As a dramatic actor, he delivered stirring performances in such films as Dead Poets Society (1986), where he played an inspirational prep-school teacher who takes on the stuffy administration He also portrayed serious and complex characters in Awakenings (1990) and The Fisher King (1991). He could tap into a dark side, limning psychologically maladjusted characters in Insomnia and One-Hour Photo.

Williams also won Oscar nominations for Best Actor for his varied roles in Good Morning, Vietnam, The Fisher King and Dead Poets Society. He could play morose, wise men, such as his turn as a psychologist in Good Will Hunting.

He showed his versatility in a wide range of films, including: The World According to Garp (1982), Moscow on the Hudson (1984), Hook (1991), Patch Adams (1998), Flubber (1997), Toys (1992) and Jumanji (1995).

He won five Grammy Awards. He also won Emmy Awards for his TV specials Carol, Carl, Whoopi and Robin and ABC Presents a Royal Gala.

He vocalized many films: He did the vocal work for a bat in the animated movie Fern Gully: The Last Rainforest (1982) and he voiced the Genie in Aladdin (1992).

Given his child-like charm, he played boy-ish characters in Toys (1992), Jumanji (1995) and Jack (1996).

He did a number of movie cameos: The Adventures of Baron Munchausen (1989), Dead Again (1991) and The Secret Agent (1996).

Robin McLaurin Williams was born in Chicago on July 21, 1952. He was raised in affluence, but he was brought up, as he admits, by the maid. He developed comedy to please his mother. He mimicked Jonathan Winters. The family moved to San Francisco where he graduated from high school.

He studied political science at Claremont Men's College and entered College of Marin to study theater. He won a scholarship to student at The Julliard School in New York, where he spent three years under the tutelage of John Houseman and other. He returned to San Francisco before graduating. His goal was to become a dramatic actor but could not get a foot in the door. He turned to stand-up comedy, supporting himself by tending bar and working at an ice-cream parlor.

Williams moved to Los Angeles and enthralled at open-mike nights. He became a regular at such clubs as the Improv and the Comedy Store. He got spots on such TV shows as the Richard Pryor Show and America 2-Night.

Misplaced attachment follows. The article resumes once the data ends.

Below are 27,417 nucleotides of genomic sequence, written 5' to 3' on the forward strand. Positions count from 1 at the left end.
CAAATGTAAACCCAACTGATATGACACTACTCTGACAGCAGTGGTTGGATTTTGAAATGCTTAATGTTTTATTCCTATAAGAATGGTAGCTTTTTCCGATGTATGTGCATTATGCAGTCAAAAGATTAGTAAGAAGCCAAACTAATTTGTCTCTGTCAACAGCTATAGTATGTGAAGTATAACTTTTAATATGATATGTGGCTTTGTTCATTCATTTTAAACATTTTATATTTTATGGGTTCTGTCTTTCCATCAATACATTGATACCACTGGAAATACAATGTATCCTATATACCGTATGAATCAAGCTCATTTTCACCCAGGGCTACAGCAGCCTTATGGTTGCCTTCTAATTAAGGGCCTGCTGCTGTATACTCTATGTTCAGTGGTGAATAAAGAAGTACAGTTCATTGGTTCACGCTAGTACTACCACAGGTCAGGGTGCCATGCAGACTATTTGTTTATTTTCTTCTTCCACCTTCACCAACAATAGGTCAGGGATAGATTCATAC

His big break came when the producers of Happy Days decided to add an alien to the show. Williams won an audition. He guest-starred on a 1978 episode that brought in avalanches of fan mail. Based on the outpouring the network decided to create a spin-off series Mork & Mindy. The sitcom, featuring Williams as a good-natured alien from the planet Ork. The show afforded him great opportunity to improvise. It was hugely popular and generated such crazes as the Mork doll, with such Orkian words as “nanu nanu” for hello.

Williams's spellbinding delivery vaulted him from being a complete unknown to national fame. Self-admittedly, fame arrived too fast and he careened through a period of drug and alcohol abuse. His first movie role in Robert Altman's Popeye (1980) was disappointing. In his second role, he showed his charm as a young writer in The World According to Garp (1982).

He performed in the mid-1980s in a series of mediocre movies: The Survivors (1983), The Best of Times (1986) and Club Paradise. He excelled as a Russian saxophone player who defects in Bloomingdale's in Paul Mazursky's Moscow on the Hudson (1984).

He hit his movie stride with Good Morning, Vietnam (1987) where his comic versatility as an anti-authority G.I. Disc jockey played to his manic, improvisational strengths.

He executive produced and starred in Jakob the Liar (1999), a story of life in a Nazi-occupied Polish ghetto.

Like the best of comics, Williams, at heart, was utterly serious. He was a driving force in Comic Relief to benefit the homeless.

Williams was awarded the Chicago international Film Festival's Lifetime Achievement Award in 2004.

More recent film credits include: Deconstructing Harry (1997), Patch Adams (1988), Bicentennial Man (1999), Death to Smoochy (2002), The Final Cut (2004), House of D (2004), The Big White (2005), Everyone's Hero (2006), Man of the Year (2006), Night at the Museum (2006) and its sequel (2009), License to Wed (2007), August Rush (2007), World's Greatest Dad (2009) and Happy Feet (2006) and its sequel (2011).